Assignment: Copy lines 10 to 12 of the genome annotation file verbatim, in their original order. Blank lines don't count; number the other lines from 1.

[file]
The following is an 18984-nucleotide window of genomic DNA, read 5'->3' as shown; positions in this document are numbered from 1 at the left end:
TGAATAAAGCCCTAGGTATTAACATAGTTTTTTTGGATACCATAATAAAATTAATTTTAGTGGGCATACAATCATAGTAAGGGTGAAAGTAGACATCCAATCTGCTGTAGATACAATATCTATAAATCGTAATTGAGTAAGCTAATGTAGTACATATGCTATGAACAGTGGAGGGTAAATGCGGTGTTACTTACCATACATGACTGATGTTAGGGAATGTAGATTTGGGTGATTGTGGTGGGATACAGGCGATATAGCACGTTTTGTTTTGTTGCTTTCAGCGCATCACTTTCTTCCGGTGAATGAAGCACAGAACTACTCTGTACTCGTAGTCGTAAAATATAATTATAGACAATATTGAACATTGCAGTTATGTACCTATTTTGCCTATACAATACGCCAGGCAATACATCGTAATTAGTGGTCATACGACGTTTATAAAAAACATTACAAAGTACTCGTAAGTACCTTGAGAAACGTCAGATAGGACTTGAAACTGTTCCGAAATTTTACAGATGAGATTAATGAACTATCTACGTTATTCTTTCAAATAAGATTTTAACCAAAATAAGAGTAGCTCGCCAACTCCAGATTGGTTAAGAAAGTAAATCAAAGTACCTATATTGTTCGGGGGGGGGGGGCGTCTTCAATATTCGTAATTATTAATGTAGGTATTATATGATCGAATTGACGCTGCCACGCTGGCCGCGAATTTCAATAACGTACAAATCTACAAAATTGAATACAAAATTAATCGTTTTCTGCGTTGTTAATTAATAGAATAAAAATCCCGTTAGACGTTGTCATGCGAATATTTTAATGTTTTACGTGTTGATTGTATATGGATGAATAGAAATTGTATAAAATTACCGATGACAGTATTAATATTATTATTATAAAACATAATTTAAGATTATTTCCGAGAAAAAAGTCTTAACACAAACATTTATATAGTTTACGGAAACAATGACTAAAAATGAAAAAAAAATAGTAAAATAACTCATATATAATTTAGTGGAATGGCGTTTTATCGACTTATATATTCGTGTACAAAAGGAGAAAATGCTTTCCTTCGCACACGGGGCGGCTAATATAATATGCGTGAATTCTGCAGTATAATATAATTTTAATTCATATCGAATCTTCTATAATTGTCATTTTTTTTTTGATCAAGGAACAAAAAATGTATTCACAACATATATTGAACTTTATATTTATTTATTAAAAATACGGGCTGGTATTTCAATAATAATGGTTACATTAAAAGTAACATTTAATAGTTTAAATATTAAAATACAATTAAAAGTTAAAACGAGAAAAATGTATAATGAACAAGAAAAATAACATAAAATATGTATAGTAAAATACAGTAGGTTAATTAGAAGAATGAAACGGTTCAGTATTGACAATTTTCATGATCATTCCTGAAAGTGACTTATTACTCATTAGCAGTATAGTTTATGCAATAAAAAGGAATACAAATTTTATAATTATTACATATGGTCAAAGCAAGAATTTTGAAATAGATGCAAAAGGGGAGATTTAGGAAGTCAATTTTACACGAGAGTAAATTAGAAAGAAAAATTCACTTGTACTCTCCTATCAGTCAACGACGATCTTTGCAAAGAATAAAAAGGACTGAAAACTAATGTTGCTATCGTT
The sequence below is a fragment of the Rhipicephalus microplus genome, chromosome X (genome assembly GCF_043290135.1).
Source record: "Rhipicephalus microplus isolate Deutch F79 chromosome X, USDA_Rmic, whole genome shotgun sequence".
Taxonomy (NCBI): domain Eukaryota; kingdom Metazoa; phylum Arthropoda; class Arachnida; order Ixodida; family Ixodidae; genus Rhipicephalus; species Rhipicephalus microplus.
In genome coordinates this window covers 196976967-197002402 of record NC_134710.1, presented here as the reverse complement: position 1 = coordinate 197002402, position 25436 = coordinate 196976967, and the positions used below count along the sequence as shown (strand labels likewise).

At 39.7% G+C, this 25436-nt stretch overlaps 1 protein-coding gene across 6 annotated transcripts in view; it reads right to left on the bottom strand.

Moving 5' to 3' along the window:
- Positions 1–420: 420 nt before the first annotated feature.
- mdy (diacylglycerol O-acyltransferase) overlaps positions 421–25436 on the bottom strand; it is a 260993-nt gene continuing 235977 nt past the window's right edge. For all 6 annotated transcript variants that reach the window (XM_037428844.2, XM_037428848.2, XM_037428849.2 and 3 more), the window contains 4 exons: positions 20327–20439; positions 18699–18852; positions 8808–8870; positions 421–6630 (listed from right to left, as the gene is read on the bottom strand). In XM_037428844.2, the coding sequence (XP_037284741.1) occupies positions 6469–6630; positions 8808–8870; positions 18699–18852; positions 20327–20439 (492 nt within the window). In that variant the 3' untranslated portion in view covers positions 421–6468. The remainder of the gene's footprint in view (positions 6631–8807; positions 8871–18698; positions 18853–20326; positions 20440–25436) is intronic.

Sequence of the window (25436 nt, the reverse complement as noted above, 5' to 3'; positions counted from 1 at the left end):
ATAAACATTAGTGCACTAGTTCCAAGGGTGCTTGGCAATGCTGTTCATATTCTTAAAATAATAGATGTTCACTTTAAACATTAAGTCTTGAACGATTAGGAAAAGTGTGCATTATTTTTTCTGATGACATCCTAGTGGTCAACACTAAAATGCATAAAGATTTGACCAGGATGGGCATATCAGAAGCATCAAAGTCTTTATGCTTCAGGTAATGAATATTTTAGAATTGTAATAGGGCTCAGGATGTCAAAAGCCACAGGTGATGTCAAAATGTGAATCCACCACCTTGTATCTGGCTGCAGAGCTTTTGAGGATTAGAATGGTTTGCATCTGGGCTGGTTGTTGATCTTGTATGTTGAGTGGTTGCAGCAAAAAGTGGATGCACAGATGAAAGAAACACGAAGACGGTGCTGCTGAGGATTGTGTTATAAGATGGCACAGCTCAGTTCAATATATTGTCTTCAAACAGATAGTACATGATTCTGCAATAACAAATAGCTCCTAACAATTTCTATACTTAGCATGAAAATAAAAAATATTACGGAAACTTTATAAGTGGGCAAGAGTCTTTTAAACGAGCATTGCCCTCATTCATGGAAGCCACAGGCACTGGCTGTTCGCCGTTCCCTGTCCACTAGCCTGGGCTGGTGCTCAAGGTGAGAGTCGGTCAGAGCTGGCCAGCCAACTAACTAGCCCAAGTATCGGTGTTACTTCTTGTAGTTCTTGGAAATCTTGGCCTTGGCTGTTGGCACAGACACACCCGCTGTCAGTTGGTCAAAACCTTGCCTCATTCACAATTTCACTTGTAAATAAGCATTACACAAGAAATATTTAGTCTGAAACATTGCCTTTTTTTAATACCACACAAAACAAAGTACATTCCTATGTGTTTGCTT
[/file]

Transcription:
- mdy (diacylglycerol O-acyltransferase) overlaps positions 421–25436 on the bottom strand; it is a 260993-nt gene continuing 235977 nt past the window's right edge. For all 6 annotated transcript variants that reach the window (XM_037428844.2, XM_037428848.2, XM_037428849.2 and 3 more), the window contains 4 exons: positions 20327–20439; positions 18699–18852; positions 8808–8870; positions 421–6630 (listed from right to left, as the gene is read on the bottom strand). In XM_037428844.2, the coding sequence (XP_037284741.1) occupies positions 6469–6630; positions 8808–8870; positions 18699–18852; positions 20327–20439 (492 nt within the window). In that variant the 3' untranslated portion in view covers positions 421–6468. The remainder of the gene's footprint in view (positions 6631–8807; positions 8871–18698; positions 18853–20326; positions 20440–25436) is intronic.

Sequence of the window (25436 nt, the reverse complement as noted above, 5' to 3'; positions counted from 1 at the left end):
ATAAACATTAGTGCACTAGTTCCAAGGGTGCTTGGCAATGCTGTTCATATTCTTAAAATAATAGATGTTCACTTTAAACATTAAGTCTTGAACGATTAGGAAAAGTGTGCATTATTTTTTCTGATGACATCCTAGTGGTCAACACTAAAATGCATAAAGATTTGACCAGGATGGGCATATCAGAAGCATCAAAGTCTTTATGCTTCAGGTAATGAATATTTTAGAATTGTAATAGGGCTCAGGATGTCAAAAGCCACAGGTGATGTCAAAATGTGAATCCACCACCTTGTATCTGGCTGCAGAGCTTTTGAGGATTAGAATGGTTTGCATCTGGGCTGGTTGTTGATCTTGTATGTTGAGTGGTTGCAGCAAAAAGTGGATGCACAGATGAAAGAAACACGAAGACGGTGCTGCTGAGGATTGTGTTATAAGATGGCACAGCTCAGTTCAATATATTGTCTTCAAACAGATAGTACATGATTCTGCAATAACAAATAGCTCCTAACAATTTCTATACTTAGCATGAAAATAAAAAATATTACGGAAACTTTATAAGTGGGCAAGAGTCTTTTAAACGAGCATTGCCCTCATTCATGGAAGCCACAGGCACTGGCTGTTCGCCGTTCCCTGTCCACTAGCCTGGGCTGGTGCTCAAGGTGAGAGTCGGTCAGAGCTGGCCAGCCAACTAACTAGCCCAAGTATCGGTGTTACTTCTTGTAGTTCTTGGAAATCTTGGCCTTGGCTGTTGGCACAGACACACCCGCTGTCAGTTGGTCAAAACCTTGCCTCATTCACAATTTCACTTGTAAATAAGCATTACACAAGAAATATTTAGTCTGAAACATTGCCTTTTTTTAATACCACACAAAACAAAGTACATTCCTATGTGTTTGCTT